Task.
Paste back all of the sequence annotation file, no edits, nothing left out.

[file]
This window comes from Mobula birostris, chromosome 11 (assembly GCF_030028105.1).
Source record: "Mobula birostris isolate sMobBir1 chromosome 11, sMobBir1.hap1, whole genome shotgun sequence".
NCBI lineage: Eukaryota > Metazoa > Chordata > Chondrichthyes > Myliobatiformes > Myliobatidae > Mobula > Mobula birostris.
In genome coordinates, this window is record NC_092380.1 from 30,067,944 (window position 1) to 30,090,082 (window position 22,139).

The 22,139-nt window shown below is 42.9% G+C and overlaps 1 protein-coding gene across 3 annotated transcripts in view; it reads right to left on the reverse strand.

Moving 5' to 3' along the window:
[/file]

This window comes from Mobula birostris, chromosome 11 (assembly GCF_030028105.1).
Source record: "Mobula birostris isolate sMobBir1 chromosome 11, sMobBir1.hap1, whole genome shotgun sequence".
NCBI lineage: Eukaryota > Metazoa > Chordata > Chondrichthyes > Myliobatiformes > Myliobatidae > Mobula > Mobula birostris.
In genome coordinates, this window is record NC_092380.1 from 30,067,944 (window position 1) to 30,090,082 (window position 22,139).

The 22,139-nt window shown below is 42.9% G+C and overlaps 1 protein-coding gene across 3 annotated transcripts in view; it reads right to left on the reverse strand.

Moving 5' to 3' along the window: